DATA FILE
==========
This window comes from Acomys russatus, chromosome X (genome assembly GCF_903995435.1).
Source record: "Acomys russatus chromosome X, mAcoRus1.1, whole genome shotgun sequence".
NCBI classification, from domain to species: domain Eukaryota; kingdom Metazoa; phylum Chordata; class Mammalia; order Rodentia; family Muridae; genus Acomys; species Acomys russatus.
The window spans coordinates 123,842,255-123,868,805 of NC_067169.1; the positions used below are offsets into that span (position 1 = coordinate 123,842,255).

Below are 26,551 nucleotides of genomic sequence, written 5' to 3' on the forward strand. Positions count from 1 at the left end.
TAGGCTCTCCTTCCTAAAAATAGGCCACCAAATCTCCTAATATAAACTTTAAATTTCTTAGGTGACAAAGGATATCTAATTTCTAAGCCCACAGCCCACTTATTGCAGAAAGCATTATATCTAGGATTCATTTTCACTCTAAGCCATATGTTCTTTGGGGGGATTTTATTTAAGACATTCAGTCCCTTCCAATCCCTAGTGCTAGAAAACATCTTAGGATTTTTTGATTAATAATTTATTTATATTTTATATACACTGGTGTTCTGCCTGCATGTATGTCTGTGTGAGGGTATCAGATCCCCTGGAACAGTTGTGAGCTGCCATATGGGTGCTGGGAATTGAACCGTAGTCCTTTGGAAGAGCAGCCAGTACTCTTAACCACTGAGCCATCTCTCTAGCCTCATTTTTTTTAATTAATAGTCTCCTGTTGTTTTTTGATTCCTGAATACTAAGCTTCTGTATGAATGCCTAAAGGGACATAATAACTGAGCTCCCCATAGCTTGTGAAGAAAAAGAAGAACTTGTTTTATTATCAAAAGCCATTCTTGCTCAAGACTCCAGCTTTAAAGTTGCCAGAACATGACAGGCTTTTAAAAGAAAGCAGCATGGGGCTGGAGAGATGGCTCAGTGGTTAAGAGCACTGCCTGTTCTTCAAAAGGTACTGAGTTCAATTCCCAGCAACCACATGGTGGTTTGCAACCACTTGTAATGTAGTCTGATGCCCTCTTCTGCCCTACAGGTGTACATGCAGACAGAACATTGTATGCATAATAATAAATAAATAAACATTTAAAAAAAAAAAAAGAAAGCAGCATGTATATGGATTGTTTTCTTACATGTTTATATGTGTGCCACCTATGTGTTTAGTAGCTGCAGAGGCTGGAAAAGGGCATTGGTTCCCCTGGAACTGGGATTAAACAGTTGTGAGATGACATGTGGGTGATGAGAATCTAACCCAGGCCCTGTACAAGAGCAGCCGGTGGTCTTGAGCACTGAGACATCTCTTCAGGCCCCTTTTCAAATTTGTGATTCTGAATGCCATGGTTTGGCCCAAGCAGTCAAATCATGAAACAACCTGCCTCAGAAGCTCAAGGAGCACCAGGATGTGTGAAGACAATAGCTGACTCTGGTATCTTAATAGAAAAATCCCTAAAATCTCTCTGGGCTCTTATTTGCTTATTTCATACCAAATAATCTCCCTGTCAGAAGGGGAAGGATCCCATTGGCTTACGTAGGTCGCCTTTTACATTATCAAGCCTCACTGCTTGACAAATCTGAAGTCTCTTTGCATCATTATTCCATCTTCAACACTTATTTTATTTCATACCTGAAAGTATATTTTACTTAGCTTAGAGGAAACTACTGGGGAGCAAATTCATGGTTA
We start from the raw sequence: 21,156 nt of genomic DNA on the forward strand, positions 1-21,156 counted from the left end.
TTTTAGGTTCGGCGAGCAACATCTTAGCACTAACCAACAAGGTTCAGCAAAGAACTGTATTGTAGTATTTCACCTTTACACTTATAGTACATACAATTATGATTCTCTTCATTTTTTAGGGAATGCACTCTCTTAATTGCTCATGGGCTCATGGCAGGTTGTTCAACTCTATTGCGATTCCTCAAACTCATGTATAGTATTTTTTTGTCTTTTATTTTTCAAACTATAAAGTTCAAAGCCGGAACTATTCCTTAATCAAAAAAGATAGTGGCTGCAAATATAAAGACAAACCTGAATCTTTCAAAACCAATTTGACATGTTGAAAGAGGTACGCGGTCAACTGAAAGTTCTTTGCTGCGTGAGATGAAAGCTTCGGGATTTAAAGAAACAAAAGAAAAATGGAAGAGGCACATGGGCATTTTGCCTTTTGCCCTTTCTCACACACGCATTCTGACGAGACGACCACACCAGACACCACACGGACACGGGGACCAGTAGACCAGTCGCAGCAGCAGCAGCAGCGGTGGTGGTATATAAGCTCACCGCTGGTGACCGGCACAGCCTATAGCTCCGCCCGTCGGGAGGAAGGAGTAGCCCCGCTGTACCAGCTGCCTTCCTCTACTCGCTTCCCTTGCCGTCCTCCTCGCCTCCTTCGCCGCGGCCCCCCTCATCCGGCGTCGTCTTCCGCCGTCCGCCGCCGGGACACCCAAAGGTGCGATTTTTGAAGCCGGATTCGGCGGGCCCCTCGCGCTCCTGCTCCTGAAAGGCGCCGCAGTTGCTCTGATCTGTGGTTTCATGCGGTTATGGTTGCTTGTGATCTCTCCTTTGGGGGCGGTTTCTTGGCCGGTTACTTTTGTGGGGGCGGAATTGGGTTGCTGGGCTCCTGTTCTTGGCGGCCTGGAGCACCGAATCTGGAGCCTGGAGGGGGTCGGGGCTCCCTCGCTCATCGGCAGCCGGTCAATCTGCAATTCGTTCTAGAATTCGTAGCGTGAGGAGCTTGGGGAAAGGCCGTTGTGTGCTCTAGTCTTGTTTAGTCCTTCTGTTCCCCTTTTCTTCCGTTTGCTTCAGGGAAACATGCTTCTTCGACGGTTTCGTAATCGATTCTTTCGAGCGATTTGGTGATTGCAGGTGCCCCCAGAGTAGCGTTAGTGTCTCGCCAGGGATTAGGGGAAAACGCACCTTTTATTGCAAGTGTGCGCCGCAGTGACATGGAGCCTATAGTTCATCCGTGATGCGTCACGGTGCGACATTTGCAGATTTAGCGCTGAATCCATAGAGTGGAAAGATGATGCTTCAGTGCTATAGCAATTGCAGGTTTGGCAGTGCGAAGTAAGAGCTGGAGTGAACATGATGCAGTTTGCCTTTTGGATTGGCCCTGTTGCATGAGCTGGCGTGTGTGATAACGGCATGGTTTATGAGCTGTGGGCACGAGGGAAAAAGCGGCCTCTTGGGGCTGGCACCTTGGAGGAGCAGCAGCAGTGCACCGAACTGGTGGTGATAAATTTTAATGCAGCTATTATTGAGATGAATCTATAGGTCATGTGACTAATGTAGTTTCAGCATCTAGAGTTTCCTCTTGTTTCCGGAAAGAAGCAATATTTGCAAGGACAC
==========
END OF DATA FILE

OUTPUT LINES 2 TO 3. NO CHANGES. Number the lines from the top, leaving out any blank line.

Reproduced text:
Source record: "Acomys russatus chromosome X, mAcoRus1.1, whole genome shotgun sequence".
NCBI classification, from domain to species: domain Eukaryota; kingdom Metazoa; phylum Chordata; class Mammalia; order Rodentia; family Muridae; genus Acomys; species Acomys russatus.